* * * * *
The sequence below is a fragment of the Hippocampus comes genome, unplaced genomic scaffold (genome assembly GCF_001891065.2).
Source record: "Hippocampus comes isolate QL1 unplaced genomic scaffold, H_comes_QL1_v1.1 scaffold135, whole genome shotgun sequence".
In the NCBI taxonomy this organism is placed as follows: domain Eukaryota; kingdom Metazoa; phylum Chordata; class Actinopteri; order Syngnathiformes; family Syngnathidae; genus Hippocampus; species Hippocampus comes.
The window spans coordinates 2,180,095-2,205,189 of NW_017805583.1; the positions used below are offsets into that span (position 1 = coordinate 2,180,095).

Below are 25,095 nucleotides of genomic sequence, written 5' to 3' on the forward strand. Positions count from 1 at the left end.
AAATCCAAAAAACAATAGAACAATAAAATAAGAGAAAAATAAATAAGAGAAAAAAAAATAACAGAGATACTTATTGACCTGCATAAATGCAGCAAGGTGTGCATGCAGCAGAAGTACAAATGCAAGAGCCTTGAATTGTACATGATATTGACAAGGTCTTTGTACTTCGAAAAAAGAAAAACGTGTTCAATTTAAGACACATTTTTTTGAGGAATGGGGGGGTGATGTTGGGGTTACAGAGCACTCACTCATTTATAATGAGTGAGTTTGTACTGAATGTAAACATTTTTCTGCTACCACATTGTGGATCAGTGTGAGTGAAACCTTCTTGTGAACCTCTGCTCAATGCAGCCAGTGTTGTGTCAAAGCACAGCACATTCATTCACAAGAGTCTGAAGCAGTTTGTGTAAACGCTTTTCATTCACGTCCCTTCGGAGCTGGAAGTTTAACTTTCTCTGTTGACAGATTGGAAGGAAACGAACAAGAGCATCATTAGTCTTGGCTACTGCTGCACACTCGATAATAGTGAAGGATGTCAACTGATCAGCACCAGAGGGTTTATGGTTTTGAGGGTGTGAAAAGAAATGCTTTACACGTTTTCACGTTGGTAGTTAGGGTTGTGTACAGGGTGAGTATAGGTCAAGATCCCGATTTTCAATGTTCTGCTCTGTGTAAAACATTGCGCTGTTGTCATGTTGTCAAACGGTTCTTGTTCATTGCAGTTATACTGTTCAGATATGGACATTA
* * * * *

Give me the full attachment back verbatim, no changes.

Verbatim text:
The sequence below is a fragment of the Hippocampus comes genome, unplaced genomic scaffold (genome assembly GCF_001891065.2).
Source record: "Hippocampus comes isolate QL1 unplaced genomic scaffold, H_comes_QL1_v1.1 scaffold135, whole genome shotgun sequence".
In the NCBI taxonomy this organism is placed as follows: domain Eukaryota; kingdom Metazoa; phylum Chordata; class Actinopteri; order Syngnathiformes; family Syngnathidae; genus Hippocampus; species Hippocampus comes.
The window spans coordinates 2,180,095-2,205,189 of NW_017805583.1; the positions used below are offsets into that span (position 1 = coordinate 2,180,095).

Below are 25,095 nucleotides of genomic sequence, written 5' to 3' on the forward strand. Positions count from 1 at the left end.
AAATCCAAAAAACAATAGAACAATAAAATAAGAGAAAAATAAATAAGAGAAAAAAAAATAACAGAGATACTTATTGACCTGCATAAATGCAGCAAGGTGTGCATGCAGCAGAAGTACAAATGCAAGAGCCTTGAATTGTACATGATATTGACAAGGTCTTTGTACTTCGAAAAAAGAAAAACGTGTTCAATTTAAGACACATTTTTTTGAGGAATGGGGGGGTGATGTTGGGGTTACAGAGCACTCACTCATTTATAATGAGTGAGTTTGTACTGAATGTAAACATTTTTCTGCTACCACATTGTGGATCAGTGTGAGTGAAACCTTCTTGTGAACCTCTGCTCAATGCAGCCAGTGTTGTGTCAAAGCACAGCACATTCATTCACAAGAGTCTGAAGCAGTTTGTGTAAACGCTTTTCATTCACGTCCCTTCGGAGCTGGAAGTTTAACTTTCTCTGTTGACAGATTGGAAGGAAACGAACAAGAGCATCATTAGTCTTGGCTACTGCTGCACACTCGATAATAGTGAAGGATGTCAACTGATCAGCACCAGAGGGTTTATGGTTTTGAGGGTGTGAAAAGAAATGCTTTACACGTTTTCACGTTGGTAGTTAGGGTTGTGTACAGGGTGAGTATAGGTCAAGATCCCGATTTTCAATGTTCTGCTCTGTGTAAAACATTGCGCTGTTGTCATGTTGTCAAACGGTTCTTGTTCATTGCAGTTATACTGTTCAGATATGGACATTA